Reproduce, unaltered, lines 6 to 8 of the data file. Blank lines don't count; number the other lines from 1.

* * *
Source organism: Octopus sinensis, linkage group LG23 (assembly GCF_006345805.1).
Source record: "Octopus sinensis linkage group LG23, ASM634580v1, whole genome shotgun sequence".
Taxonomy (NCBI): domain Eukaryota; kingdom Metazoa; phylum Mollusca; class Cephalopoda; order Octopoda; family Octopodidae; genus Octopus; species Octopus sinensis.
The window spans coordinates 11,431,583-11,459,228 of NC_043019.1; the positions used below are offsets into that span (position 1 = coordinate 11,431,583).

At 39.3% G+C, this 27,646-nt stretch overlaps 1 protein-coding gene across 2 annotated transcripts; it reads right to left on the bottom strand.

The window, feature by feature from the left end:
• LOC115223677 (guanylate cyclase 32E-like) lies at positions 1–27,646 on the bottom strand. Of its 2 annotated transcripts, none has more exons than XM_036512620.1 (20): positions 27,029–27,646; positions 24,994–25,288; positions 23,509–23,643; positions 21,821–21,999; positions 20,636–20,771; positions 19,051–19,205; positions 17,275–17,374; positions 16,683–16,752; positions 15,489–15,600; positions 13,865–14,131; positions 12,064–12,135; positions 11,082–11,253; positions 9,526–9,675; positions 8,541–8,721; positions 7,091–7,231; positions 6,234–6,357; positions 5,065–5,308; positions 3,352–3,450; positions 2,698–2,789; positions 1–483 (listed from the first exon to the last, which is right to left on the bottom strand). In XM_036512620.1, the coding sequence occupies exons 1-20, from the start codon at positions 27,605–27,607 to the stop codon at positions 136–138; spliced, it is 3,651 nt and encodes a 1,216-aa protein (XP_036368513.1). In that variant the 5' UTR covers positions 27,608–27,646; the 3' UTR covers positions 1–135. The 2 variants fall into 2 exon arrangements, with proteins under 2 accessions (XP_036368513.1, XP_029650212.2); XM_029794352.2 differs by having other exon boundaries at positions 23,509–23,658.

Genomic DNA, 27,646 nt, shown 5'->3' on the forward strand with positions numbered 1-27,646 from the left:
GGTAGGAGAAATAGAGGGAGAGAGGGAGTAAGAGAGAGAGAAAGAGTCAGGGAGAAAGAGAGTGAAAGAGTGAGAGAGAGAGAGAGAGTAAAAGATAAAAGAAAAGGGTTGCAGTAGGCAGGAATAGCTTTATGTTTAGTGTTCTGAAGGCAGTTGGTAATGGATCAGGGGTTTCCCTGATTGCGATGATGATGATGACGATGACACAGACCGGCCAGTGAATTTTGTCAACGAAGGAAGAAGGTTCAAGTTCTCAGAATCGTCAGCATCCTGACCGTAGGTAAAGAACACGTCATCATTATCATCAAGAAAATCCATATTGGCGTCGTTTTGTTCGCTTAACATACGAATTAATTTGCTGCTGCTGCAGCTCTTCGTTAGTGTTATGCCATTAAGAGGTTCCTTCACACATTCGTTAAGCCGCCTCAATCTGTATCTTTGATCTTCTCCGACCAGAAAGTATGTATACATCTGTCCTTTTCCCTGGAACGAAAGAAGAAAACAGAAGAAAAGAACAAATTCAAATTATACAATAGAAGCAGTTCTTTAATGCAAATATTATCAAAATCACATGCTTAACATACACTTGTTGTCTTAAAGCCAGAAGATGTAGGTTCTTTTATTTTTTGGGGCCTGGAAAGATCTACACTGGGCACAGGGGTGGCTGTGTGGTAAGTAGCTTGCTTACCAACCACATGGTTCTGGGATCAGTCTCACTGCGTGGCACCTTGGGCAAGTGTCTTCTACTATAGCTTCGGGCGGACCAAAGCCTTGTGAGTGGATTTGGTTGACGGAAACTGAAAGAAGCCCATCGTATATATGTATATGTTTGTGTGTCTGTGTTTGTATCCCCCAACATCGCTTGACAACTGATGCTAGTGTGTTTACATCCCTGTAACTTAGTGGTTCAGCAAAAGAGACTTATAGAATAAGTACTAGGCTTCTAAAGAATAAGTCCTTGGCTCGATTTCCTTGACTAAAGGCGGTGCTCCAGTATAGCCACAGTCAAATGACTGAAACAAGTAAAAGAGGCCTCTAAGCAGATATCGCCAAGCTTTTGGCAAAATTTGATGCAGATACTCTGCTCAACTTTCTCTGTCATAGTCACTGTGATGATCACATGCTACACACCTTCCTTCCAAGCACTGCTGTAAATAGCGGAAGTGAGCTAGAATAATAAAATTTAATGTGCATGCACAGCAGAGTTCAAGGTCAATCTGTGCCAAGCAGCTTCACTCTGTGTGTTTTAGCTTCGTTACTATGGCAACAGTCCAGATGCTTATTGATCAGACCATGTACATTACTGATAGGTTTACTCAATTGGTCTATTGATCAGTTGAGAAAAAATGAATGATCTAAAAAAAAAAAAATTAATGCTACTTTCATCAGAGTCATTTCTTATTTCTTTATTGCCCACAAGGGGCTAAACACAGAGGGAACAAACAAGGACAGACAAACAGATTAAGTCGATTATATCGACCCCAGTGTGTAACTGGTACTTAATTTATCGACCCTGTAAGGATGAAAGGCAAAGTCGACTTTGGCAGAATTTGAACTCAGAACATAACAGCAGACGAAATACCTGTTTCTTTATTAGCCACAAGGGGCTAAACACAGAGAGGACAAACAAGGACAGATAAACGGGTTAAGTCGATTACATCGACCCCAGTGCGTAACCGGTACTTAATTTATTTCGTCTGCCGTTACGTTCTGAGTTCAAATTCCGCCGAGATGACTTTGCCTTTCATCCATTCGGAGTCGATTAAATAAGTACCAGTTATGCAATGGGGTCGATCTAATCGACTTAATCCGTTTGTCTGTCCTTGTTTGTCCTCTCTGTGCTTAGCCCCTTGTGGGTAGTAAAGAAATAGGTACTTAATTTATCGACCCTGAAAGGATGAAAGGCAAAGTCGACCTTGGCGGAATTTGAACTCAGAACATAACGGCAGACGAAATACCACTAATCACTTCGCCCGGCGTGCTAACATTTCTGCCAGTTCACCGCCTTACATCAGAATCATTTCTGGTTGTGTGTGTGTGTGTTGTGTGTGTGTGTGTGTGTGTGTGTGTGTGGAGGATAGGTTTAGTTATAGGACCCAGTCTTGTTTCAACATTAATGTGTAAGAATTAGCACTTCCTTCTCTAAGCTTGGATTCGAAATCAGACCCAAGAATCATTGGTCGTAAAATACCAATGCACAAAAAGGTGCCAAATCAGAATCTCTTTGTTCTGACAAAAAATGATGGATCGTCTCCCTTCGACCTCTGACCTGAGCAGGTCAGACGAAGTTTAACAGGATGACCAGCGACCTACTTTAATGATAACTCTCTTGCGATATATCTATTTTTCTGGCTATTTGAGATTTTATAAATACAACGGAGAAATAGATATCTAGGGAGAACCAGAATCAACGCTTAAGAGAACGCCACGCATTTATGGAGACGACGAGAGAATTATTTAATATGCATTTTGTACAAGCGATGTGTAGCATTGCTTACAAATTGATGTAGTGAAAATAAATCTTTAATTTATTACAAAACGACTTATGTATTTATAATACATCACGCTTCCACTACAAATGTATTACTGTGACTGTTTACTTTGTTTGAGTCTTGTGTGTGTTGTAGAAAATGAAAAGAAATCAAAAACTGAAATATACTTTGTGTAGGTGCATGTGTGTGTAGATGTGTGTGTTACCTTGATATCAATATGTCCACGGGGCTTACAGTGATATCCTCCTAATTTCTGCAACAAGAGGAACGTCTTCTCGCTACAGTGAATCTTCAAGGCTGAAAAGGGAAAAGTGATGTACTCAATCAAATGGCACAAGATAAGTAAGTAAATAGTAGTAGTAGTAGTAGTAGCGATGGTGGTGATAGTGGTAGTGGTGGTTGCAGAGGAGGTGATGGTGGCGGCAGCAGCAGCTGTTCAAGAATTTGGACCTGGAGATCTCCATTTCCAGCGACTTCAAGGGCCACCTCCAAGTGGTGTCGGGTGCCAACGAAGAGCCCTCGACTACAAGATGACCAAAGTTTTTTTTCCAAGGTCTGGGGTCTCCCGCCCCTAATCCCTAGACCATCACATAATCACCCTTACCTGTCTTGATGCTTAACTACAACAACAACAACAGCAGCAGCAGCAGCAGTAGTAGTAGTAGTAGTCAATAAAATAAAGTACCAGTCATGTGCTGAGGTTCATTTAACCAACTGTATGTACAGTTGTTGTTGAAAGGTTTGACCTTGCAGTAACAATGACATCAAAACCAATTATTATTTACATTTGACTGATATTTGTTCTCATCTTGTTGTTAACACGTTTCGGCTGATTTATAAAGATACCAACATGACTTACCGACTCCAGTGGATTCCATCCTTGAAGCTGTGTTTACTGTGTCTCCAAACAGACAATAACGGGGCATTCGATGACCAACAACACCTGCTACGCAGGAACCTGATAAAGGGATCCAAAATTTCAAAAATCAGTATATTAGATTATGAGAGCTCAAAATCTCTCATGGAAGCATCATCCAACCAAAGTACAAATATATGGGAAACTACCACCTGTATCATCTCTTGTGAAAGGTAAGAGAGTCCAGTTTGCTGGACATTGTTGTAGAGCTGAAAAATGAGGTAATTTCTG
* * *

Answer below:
The window, feature by feature from the left end:
• LOC115223677 (guanylate cyclase 32E-like) lies at positions 1–27,646 on the bottom strand. Of its 2 annotated transcripts, none has more exons than XM_036512620.1 (20): positions 27,029–27,646; positions 24,994–25,288; positions 23,509–23,643; positions 21,821–21,999; positions 20,636–20,771; positions 19,051–19,205; positions 17,275–17,374; positions 16,683–16,752; positions 15,489–15,600; positions 13,865–14,131; positions 12,064–12,135; positions 11,082–11,253; positions 9,526–9,675; positions 8,541–8,721; positions 7,091–7,231; positions 6,234–6,357; positions 5,065–5,308; positions 3,352–3,450; positions 2,698–2,789; positions 1–483 (listed from the first exon to the last, which is right to left on the bottom strand). In XM_036512620.1, the coding sequence occupies exons 1-20, from the start codon at positions 27,605–27,607 to the stop codon at positions 136–138; spliced, it is 3,651 nt and encodes a 1,216-aa protein (XP_036368513.1). In that variant the 5' UTR covers positions 27,608–27,646; the 3' UTR covers positions 1–135. The 2 variants fall into 2 exon arrangements, with proteins under 2 accessions (XP_036368513.1, XP_029650212.2); XM_029794352.2 differs by having other exon boundaries at positions 23,509–23,658.

Genomic DNA, 27,646 nt, shown 5'->3' on the forward strand with positions numbered 1-27,646 from the left: